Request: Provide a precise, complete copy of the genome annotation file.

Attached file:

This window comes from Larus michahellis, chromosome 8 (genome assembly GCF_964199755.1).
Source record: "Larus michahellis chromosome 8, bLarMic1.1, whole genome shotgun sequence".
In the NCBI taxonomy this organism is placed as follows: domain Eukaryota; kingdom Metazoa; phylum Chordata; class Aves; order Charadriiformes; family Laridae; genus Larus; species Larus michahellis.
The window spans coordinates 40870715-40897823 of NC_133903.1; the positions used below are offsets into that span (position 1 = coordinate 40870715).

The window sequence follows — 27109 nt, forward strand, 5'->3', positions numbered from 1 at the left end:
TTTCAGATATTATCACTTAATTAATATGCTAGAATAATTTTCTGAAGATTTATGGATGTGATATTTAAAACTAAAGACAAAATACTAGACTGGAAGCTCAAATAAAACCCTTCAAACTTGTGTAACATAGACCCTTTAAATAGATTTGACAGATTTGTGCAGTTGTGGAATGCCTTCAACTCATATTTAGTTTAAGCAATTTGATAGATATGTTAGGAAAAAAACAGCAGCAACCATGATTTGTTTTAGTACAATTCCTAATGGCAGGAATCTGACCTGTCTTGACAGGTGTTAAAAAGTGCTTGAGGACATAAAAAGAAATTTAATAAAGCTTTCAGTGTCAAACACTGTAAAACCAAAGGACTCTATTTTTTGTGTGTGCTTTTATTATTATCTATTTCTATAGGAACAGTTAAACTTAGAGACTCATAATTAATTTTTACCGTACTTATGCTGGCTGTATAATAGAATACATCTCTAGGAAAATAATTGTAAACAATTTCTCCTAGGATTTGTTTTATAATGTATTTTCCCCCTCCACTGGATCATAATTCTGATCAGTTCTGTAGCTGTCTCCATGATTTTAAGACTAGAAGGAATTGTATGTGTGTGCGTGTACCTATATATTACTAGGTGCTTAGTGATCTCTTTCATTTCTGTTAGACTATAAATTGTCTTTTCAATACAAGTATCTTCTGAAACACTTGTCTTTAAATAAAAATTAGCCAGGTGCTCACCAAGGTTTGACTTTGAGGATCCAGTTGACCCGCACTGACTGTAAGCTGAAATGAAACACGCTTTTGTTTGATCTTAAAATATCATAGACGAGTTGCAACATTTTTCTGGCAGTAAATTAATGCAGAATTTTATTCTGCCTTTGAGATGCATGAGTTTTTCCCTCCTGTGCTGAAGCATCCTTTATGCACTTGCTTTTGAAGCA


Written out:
This window comes from Larus michahellis, chromosome 8 (genome assembly GCF_964199755.1).
Source record: "Larus michahellis chromosome 8, bLarMic1.1, whole genome shotgun sequence".
In the NCBI taxonomy this organism is placed as follows: domain Eukaryota; kingdom Metazoa; phylum Chordata; class Aves; order Charadriiformes; family Laridae; genus Larus; species Larus michahellis.
The window spans coordinates 40870715-40897823 of NC_133903.1; the positions used below are offsets into that span (position 1 = coordinate 40870715).

The window sequence follows — 27109 nt, forward strand, 5'->3', positions numbered from 1 at the left end:
TTTCAGATATTATCACTTAATTAATATGCTAGAATAATTTTCTGAAGATTTATGGATGTGATATTTAAAACTAAAGACAAAATACTAGACTGGAAGCTCAAATAAAACCCTTCAAACTTGTGTAACATAGACCCTTTAAATAGATTTGACAGATTTGTGCAGTTGTGGAATGCCTTCAACTCATATTTAGTTTAAGCAATTTGATAGATATGTTAGGAAAAAAACAGCAGCAACCATGATTTGTTTTAGTACAATTCCTAATGGCAGGAATCTGACCTGTCTTGACAGGTGTTAAAAAGTGCTTGAGGACATAAAAAGAAATTTAATAAAGCTTTCAGTGTCAAACACTGTAAAACCAAAGGACTCTATTTTTTGTGTGTGCTTTTATTATTATCTATTTCTATAGGAACAGTTAAACTTAGAGACTCATAATTAATTTTTACCGTACTTATGCTGGCTGTATAATAGAATACATCTCTAGGAAAATAATTGTAAACAATTTCTCCTAGGATTTGTTTTATAATGTATTTTCCCCCTCCACTGGATCATAATTCTGATCAGTTCTGTAGCTGTCTCCATGATTTTAAGACTAGAAGGAATTGTATGTGTGTGCGTGTACCTATATATTACTAGGTGCTTAGTGATCTCTTTCATTTCTGTTAGACTATAAATTGTCTTTTCAATACAAGTATCTTCTGAAACACTTGTCTTTAAATAAAAATTAGCCAGGTGCTCACCAAGGTTTGACTTTGAGGATCCAGTTGACCCGCACTGACTGTAAGCTGAAATGAAACACGCTTTTGTTTGATCTTAAAATATCATAGACGAGTTGCAACATTTTTCTGGCAGTAAATTAATGCAGAATTTTATTCTGCCTTTGAGATGCATGAGTTTTTCCCTCCTGTGCTGAAGCATCCTTTATGCACTTGCTTTTGAAGCA